Tonight’s episode was largely about makers and progeny, and it helped serve as some needed world-building for a show that, for awhile, seemed to just be making things up as it went along (and greatly ignoring its source material). The theme this week seems to fit better with last week’s title – “Whatever I Am, You Made Me,” and the relationships explored were sensible, emotional and some of the better stuff True Blood has done. Hit the jump to get the details, and why the guy who wrote The Vampire Bible was definitely high the whole time.
To start with the good stuff (which I’m going to highlight quickly before focusing on the more questionable elements of tonight’s fare) – the vampire parent/child moments were most certainly some of the best we’ve seen of anything the show has done in awhile (echoed by the human parent/child relationships excruciatingly portrayed by the Pelts). Pam and Eric shared a tender and difficult moment when he “released” her; Bill, despite being a terrible maker, sees that Jessica has turned out all right; and Pam herself tries to be a better maker by taking a more active interest in Tara.
As for unruly progeny, Tara had a good point early on that “I’m surprised y’all don’t use that ‘I command you’ stuff more often.” Undoubtedly the Pelts wished they could have. And Pam does use it, mostly to force Tara to start living life as a vampire. Perhaps what really sold Tara on the venture were Pam’s powerful words, “no human can hurt you any longer.” For a character who has been used and abused by just about every kind of creature on the show, it’s refreshing to think Tara might actually grow into her new life as a vampire by taking some agency and becoming a badass. Anything less and we’ll just be hoping someone stakes her for her own good.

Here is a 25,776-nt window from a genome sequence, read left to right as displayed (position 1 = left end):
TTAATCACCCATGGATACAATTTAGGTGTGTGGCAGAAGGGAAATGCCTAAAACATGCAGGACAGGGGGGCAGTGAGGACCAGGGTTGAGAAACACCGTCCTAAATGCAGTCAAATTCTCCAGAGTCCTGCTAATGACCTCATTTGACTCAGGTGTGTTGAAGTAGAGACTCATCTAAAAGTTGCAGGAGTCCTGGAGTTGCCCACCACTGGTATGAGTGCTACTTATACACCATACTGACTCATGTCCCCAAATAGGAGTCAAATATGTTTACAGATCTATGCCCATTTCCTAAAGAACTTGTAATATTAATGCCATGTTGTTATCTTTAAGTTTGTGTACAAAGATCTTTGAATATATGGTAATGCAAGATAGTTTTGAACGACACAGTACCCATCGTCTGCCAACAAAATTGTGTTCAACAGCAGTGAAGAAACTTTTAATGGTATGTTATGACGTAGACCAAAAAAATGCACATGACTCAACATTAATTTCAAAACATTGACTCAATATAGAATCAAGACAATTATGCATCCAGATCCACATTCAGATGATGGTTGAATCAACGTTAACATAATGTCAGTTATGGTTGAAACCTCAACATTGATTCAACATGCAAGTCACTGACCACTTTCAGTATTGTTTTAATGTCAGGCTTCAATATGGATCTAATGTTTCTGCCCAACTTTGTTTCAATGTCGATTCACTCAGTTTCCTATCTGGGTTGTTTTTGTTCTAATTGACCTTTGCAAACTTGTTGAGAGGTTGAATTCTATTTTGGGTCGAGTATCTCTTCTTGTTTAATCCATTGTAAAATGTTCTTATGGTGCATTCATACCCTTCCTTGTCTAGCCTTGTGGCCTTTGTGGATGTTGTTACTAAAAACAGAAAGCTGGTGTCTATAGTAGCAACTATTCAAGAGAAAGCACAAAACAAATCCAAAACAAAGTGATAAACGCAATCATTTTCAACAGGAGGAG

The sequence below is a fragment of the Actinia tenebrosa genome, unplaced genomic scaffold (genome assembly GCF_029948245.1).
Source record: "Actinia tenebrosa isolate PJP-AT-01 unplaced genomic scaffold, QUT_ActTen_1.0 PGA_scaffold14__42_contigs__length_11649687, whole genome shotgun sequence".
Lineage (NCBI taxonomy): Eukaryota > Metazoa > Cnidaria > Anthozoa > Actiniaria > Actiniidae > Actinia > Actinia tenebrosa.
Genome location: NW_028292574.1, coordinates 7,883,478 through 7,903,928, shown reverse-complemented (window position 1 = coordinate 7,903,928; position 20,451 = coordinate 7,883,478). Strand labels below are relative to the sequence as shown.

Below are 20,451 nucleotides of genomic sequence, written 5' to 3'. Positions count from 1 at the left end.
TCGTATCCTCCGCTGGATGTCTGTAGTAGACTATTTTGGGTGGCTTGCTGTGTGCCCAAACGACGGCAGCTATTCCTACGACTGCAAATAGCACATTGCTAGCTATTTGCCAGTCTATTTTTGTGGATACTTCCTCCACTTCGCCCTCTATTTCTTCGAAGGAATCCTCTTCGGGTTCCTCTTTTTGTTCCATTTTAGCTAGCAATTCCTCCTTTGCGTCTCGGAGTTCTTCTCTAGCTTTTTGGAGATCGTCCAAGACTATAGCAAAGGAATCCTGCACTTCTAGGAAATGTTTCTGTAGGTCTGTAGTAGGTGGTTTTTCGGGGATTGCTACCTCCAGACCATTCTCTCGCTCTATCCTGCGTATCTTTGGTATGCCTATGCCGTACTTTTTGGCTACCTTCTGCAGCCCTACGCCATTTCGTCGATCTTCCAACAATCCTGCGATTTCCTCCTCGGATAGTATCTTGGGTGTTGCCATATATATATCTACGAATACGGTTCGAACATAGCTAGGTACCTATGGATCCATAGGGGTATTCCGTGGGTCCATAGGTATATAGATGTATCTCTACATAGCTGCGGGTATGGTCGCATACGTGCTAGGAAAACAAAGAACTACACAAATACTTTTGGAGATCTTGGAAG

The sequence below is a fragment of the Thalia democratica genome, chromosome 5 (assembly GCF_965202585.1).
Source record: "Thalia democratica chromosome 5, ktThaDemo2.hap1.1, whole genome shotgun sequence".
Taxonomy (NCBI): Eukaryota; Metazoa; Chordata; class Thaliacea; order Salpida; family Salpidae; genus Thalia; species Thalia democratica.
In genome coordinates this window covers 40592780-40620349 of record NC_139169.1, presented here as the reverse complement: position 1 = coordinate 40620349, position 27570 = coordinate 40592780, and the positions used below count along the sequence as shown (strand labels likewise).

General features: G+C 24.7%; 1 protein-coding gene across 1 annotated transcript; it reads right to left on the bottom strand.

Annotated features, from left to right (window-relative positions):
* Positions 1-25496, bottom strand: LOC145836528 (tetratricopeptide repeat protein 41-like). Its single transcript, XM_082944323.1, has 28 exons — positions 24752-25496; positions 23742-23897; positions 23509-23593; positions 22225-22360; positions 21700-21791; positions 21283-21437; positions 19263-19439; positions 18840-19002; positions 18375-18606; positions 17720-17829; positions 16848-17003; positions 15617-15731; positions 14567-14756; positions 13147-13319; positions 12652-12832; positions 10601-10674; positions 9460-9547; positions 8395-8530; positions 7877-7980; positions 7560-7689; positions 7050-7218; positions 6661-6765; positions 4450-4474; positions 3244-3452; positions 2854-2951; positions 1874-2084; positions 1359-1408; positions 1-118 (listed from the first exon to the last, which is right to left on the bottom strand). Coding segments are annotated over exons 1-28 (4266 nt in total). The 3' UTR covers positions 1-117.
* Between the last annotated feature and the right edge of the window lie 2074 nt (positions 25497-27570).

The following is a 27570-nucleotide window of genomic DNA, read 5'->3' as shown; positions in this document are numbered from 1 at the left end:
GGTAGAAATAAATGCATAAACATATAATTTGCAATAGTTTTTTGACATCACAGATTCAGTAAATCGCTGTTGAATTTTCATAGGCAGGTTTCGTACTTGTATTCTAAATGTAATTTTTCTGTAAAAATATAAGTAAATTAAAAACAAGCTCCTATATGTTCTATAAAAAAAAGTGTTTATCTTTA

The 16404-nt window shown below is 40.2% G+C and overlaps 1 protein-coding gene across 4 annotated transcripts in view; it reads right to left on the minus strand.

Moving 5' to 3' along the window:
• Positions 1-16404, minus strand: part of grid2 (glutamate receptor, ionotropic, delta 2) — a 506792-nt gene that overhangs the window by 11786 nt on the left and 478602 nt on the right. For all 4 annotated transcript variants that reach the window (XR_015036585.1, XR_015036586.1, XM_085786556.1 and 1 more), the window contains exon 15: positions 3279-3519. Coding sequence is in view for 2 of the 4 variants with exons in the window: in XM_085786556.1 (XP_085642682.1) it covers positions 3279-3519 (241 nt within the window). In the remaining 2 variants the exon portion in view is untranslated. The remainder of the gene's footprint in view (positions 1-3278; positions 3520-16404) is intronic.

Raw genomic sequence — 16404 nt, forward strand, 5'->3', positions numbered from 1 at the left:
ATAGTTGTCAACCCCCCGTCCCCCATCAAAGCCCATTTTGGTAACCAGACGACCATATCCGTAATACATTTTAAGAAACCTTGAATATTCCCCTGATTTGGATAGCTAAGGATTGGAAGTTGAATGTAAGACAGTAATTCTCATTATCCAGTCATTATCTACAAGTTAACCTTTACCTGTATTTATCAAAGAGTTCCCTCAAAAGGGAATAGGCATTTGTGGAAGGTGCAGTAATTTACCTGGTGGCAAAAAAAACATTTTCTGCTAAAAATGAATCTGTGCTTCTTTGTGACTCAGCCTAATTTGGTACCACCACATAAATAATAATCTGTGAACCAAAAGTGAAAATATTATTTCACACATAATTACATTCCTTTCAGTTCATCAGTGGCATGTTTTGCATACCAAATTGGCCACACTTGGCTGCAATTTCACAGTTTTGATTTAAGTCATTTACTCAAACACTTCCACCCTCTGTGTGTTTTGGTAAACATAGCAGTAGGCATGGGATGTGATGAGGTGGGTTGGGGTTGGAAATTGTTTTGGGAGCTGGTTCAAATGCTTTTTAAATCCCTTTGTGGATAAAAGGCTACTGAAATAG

Then there’s Sookie, a.k.a. the Angel of Death (I like this moniker). It fits, too, as Lafayette points out, “you always survive but you leave a trail of bodies behind.” Later Tara affirms a similar sentiment to Bill, who seems to be thawing on his “fuck Sookie!” line, though Eric isn’t. Sookie herself even tearfully says “I ruin people’s lives!” You do, Sook, you do. And then we get the tamest sex scene ever on HBO. Artfully cutting away from the titties? And more importantly, HBO are you in cahoots with Wahlberg in making people go see his movie to see a (mostly) naked Joe Manganiello? Because there was an Sookie and Alcide sex scene, finally, and you didn’t show it. Joe was presumably naked and you did not show it. Shame on you, HBO, shame on you.